There are so many things a patient recovery from a physical injury cannot control. The fact that this patient fought for her tissue box represented something potentially deeper about her; it told me that maybe she was not going to go down without a fight, and that she wasn’t ready to give up everything important to her just because she’d lost part of her health. If someone is willing to fight for a tissue box, it’s not too far a leap to presume that they would want to fight for their health and recovery as well. At the most basic level, it taught me that I must not jump to quickly to cast off something seemingly superficial as unimportant. After this particular experience and upon hearing many other patients profess other very specific, aesthetic related desires, I’ve learned that it’s not my place to decide what is important and what is frivolous; it’s the patient’s, and my job is to listen 🙂
2) Never, ever underestimate the power of a puppy.
I had a patient who rated their pain at 10/10 even before we engaged in any activities. I couldn’t begin to imagine the pain they were in, but I did my best to listen and determine what I could possibly do to help the patient achieve his goals despite the pain. As we began some bedside exercises, his roommate’s family brought in a beautiful, serene, small dog. I noticed a glimmer in my patient’s eyes and beckoned the family member to come over for a little visit. The patient was able to gingerly lift his hand up to stroke the puppy’s soft ears, then he closed his eyes for a moment and said, “Wow. For just a moment there, my pain was down to a 6.”
It was a beautiful and humbling moment. I may have an idea about what would be most effective for a patient, but it’s important to be flexible in the moment and remain open to the idea that something more effective might have just walked in the door (especially if that “thing” is a puppy!).
3) Sometimes, a laugh is worth a thousand interventions.
In school, our professors taught the importance of the “therapeutic use of self:” how the rapport we develop with our patients can facilitate healing (along with our official interventions). Personally, I have struggled to determine how my “full of energy and laughter” personality can be best channeled into a professional demeanor that is authentically positive yet perceived as appropriate in a medical setting. One of my internship goals is to fine tune my professional persona so that it best serves my client’s needs.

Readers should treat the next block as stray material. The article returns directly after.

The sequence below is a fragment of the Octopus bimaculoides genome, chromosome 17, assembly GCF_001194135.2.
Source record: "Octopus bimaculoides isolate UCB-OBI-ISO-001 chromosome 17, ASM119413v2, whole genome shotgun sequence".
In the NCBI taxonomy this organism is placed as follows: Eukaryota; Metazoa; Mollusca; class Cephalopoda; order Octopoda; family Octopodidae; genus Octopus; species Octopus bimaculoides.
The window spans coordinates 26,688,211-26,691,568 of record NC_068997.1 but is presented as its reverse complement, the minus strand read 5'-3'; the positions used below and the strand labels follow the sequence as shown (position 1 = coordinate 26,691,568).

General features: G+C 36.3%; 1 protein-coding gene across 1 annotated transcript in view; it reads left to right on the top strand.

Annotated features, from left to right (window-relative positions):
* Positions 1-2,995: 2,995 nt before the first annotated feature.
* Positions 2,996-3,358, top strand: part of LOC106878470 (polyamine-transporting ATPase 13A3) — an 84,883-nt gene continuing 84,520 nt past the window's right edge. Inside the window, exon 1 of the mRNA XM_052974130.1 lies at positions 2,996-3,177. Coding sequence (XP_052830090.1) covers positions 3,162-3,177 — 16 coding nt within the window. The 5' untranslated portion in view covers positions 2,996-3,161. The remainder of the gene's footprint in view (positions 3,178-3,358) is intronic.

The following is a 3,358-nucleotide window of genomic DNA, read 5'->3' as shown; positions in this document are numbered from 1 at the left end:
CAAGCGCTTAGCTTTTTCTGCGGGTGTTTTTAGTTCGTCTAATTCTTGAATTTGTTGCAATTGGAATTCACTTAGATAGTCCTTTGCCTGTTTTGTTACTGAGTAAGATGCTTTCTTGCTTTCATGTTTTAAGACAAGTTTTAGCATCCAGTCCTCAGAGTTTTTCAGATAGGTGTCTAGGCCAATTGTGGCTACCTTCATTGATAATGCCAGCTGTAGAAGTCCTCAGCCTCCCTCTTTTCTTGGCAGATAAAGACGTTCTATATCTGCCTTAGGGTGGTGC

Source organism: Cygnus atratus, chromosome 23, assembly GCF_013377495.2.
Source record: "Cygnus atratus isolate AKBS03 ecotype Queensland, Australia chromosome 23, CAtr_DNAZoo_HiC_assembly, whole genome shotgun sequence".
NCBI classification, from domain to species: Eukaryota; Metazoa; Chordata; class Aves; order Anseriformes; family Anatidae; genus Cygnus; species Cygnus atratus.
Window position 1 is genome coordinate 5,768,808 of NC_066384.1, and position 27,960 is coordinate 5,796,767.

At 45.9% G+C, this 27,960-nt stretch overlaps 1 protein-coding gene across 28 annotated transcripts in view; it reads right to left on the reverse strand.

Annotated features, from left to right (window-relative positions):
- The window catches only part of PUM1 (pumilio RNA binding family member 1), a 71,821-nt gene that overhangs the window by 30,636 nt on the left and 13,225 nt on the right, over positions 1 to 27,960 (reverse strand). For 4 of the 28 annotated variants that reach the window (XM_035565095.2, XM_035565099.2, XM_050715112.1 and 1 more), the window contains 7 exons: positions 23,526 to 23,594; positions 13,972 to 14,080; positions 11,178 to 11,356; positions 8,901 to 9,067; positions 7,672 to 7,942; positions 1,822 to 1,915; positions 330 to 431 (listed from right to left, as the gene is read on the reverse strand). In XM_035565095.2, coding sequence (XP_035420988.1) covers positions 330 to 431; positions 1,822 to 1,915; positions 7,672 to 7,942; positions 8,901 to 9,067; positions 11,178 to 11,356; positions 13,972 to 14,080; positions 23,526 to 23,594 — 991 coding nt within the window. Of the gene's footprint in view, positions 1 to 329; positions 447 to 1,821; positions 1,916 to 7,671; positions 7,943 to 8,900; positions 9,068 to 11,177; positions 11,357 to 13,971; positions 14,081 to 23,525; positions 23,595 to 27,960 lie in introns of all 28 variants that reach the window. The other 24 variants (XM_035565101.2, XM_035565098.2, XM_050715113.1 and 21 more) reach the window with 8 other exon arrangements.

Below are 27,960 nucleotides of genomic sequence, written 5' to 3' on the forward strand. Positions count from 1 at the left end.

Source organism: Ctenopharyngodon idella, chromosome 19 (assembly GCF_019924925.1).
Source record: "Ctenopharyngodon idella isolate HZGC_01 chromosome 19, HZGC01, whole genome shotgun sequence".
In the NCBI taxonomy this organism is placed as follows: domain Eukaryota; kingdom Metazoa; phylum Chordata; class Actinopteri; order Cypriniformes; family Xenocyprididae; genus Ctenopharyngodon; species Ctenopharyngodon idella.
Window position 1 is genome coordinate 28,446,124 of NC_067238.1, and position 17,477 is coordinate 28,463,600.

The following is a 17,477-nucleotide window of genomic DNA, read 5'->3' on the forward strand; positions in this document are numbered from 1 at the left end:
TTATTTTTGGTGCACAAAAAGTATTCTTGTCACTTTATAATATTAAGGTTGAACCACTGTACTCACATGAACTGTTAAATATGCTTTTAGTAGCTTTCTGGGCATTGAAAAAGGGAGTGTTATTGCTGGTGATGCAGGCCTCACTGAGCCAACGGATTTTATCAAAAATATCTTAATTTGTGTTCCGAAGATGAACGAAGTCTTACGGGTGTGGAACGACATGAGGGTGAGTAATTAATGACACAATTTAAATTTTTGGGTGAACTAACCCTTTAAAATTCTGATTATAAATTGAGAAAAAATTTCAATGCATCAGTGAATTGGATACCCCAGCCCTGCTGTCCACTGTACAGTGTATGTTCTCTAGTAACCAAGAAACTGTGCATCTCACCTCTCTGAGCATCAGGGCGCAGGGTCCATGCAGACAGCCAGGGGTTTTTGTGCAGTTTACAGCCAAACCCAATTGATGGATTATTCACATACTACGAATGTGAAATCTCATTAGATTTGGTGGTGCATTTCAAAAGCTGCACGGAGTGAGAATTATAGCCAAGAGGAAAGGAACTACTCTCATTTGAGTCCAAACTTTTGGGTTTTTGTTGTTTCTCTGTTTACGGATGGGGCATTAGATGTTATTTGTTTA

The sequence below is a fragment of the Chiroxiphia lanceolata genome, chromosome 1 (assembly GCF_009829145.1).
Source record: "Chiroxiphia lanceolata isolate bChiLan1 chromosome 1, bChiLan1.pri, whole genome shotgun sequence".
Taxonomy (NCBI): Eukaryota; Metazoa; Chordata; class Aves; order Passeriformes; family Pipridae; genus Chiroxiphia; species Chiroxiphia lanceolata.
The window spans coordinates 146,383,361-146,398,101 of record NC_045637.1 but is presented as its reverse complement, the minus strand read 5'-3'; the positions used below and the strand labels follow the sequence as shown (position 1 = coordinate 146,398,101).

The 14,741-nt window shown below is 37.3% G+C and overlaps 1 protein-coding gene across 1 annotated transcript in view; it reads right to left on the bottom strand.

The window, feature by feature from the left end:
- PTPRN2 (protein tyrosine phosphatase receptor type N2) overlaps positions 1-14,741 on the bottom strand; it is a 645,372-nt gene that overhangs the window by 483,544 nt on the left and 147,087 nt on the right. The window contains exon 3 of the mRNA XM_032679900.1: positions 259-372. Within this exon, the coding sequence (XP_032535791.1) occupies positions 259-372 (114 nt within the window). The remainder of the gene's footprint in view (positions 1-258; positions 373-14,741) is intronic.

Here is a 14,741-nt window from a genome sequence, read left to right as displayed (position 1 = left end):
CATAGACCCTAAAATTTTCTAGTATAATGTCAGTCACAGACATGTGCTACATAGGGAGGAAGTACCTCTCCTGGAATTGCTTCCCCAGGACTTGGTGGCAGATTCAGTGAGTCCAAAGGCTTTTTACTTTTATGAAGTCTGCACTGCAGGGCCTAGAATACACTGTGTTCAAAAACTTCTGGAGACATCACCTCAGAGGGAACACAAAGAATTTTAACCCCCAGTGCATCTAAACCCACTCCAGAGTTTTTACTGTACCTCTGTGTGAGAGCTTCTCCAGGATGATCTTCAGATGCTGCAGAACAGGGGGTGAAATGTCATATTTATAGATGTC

In the last 2 weeks, I have been incredibly pleased to find that the SNF environment is often full of laughter! One morning I observed in awe as my clinical advisor turned a patient’s tears into laughter within a mere minutes of walking into the room. The patient was upset that she wasn’t getting better quicker, and the therapist was able to make a joke that revealed to the patient that perhaps her expectations had been unrealistic, and that she was doing very well all things considered. Many physical and occupational therapists have counseled me that an extra 5-10 minutes of rapport building at the beginning of a session is often a wise investment for the remaining 30-80 minutes.
As Victor Frankl said about the role of humor in “Man’s Search for Meaning” (which details his experiences as a concentration camp victim in WWII), “Humor was another of the soul’s weapons in the fight for self-preservation. It is well known that humor, more than anything else in the human make-up, can afford an aloofness and an ability to rise above any situation, even if only for a few seconds.” These moments of transcendence are so important during the rehabilitation process; they may not always involve laughter, but I certainly have come to terms with the role humor can play in the healing process over the last 2 weeks!